The second thing to know is, it cooks quickly. It's a succulent, and so contains a lot of water; it can get mooshy if overcooked. If you're doing a sautÚ, add it near the end, for the last minute or two. If you're making something baked, like a hot dish, don't think it matters; mooshy is good! Just chop it up and add it with everything else. It'd be good in something baked that had cheese and tomatoes, and maybe a garlicky bread crumb topping!

Don't forget, it's nutritious to boot, so enjoy every bite!

Grilled Apricots
This is a fun thing to do with apricots. You can either eat them as an appetizer, say, with a little brie, with your main meal (they'd go great with chicken or lamb or pork), or you could put them into a salad with some feta or chevre and maybe some toasted nuts, or eat them as dessert, as is, or with a little ice cream, or fresh cream, or whipped cream..! Just depends on your mood, that's all.

This week's apricots should be good for grilling as they're not too soft to handle yet. Simply cut them in half, remove the pit, and thread onto skewers. I like to run two parallel bamboo skewers through the halves; this makes it easier to turn them on the grill (if you just use one skewer, gravity works against you, because as they cook they loosen and don't want to turn, preferring to flop instead). Anyway, thread 4 or 5 halves on each pair of skewers, kinda like shish-kabob. alternate them one up, one down, if you like, to help with the balancing act.

Meanwhile in a small bowl, melt a little butter (optional additions to the butter would be a dab of honey, and a squeeze of fresh lemon juice. And if you're planning on having them not-as-dessert, consider adding a dab of Dijon mustard and a pinch of salt to the butter mixture.) Baste the apricots lightly with this mixture. Cook on a hot grill (or grill pan, or in a broiler), just a minute or two on each side, until grill marks appear. Serve warm or room temperature.

***late addition: Just talked to Randy Robinson of Vino Locale in Palo Alto, and he says he loooovvvvveeees grilled apricots, so we chatted a bit and I got this additional suggestion: put just a bit of a nice sharp cheese, like cheddar, in the divot where the pit was and allow it to melt. Yum!!! Sounds good to me!! [Just remember if you plan on doing this to thread all your apricots facing the same way, not one-up-one-down like I suggested above.]***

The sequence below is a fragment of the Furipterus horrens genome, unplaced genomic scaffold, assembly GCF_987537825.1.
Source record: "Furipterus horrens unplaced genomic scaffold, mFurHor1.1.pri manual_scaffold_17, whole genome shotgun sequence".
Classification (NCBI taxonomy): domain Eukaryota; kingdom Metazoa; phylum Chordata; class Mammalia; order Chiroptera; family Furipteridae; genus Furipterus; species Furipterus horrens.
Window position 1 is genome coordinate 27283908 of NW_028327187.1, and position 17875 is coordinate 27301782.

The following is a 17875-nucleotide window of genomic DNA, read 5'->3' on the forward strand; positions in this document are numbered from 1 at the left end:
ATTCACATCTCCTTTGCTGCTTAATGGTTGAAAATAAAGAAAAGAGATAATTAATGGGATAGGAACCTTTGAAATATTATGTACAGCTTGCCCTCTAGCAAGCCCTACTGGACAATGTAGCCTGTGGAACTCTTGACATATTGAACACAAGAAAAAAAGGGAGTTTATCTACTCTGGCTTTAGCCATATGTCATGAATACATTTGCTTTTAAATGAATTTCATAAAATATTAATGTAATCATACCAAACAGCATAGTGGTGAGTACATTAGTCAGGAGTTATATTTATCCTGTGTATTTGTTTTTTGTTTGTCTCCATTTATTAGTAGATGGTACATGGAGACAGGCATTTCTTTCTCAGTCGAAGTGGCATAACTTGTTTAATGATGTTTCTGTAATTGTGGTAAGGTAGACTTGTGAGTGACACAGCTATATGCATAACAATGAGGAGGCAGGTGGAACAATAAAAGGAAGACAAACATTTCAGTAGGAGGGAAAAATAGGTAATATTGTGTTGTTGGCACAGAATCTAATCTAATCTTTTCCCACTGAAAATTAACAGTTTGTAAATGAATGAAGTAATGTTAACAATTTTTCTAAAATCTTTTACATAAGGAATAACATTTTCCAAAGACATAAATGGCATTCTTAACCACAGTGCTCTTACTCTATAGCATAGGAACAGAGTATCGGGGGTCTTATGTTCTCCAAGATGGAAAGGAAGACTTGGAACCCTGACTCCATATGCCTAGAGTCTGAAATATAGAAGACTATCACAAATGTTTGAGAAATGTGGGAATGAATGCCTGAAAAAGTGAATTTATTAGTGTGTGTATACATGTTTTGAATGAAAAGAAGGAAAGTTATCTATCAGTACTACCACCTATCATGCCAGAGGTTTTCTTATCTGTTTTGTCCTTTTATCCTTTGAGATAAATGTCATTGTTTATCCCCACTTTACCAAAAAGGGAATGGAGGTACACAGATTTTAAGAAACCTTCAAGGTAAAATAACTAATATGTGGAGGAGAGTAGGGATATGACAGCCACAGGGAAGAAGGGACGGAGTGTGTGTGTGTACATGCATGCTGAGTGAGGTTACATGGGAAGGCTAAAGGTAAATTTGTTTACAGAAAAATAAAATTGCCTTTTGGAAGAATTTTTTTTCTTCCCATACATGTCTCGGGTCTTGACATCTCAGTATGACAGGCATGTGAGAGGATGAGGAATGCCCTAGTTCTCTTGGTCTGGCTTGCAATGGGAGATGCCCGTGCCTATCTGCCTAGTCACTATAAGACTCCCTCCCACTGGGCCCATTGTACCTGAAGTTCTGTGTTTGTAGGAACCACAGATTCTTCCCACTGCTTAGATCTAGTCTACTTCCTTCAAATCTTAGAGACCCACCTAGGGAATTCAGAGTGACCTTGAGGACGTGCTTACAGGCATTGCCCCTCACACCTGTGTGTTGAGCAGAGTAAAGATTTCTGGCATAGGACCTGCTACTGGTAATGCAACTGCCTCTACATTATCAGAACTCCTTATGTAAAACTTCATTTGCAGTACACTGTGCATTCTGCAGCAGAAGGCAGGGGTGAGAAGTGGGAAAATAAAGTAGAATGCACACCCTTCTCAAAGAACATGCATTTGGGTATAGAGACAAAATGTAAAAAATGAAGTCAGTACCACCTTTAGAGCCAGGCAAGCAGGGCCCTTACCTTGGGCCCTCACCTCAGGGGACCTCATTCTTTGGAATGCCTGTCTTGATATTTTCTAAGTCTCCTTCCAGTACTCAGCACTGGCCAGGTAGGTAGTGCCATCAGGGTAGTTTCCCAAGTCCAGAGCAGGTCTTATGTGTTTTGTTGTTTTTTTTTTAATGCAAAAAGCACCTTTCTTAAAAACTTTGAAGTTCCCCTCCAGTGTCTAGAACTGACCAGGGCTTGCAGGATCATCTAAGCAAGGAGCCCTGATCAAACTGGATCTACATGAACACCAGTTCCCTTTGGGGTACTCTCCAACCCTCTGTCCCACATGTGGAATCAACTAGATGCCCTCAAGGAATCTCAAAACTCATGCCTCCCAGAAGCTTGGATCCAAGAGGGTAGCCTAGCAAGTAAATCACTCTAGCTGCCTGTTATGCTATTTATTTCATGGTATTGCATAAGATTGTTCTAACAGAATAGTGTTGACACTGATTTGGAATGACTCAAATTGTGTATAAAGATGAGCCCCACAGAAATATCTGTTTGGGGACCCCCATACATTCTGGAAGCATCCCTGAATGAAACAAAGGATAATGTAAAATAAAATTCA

Debbie's Potato Salad with Mei Qing Choi, Radishes and Dill
I made this one up last week, with the first of our yummy new potatoes. It came out so well, I just had to write it down to share with you! I'll try to give you an idea of proportions; understand that these are approximate! ;-)

4 medium-sized potatoes (red or yellow, doesn't matter)
4 stems of mei qing choi, with leaves
2 - 4 radishes
2-3 tbsp. finely minced fresh dill fronds
2 tbsp. cider vinegar
1 clove garlic, crushed and/or finely minced
1/2 tsp. salt
1/2 tsp. sugar
3 tbsp. olive oil

Put washed whole potatoes, with skins, in a pot; cover with cold water, add some salt, bring to a boil, then turn down heat to medium and cover/boil 15 - 18 minutes or so, until they pierce easily with a sharp knife.

While potatoes are boiling, wash any dirt away from choi leaves, and chop into small dice (like you would celery for tuna salad, say). Chop up the darker green leaves too. Dice the radishes up small (1/8th inch-ish or less), and mince your dill.

Combine vinegar, garlic, salt, sugar, oil and dill and whisk together.

Drain potatoes when done (save the water for soup-stock making, along with that bag of veggie trimmings in your freezer I told you about earlier), and when cool enough to handle (but still warm!), slice as carefully as you can (to keep the skins intact; do the best you can - sometimes it works better than others but don't worry about it, it still tastes good!), and then dice the slices. Toss warm* diced potatoes into a bowl with choi and radishes; re-whisk the dressing and pour over the warm potatoes and veggies. Stir well to mix, then refrigerate until completely cooled.

*the dressing seems to be absorbed better when the potatoes are warm.

Member Diana Foss gave me this super-simple recipe just today:

Diana's Easy-Easy Strawberry Ice Cream
Diana says simply fill a blender with hulled fresh farm strawberries, add a cup of sugar and a cup of half-and-half then puree until smooth. Pour mixture into a 1 qt. ice-cream maker and let 'er rip!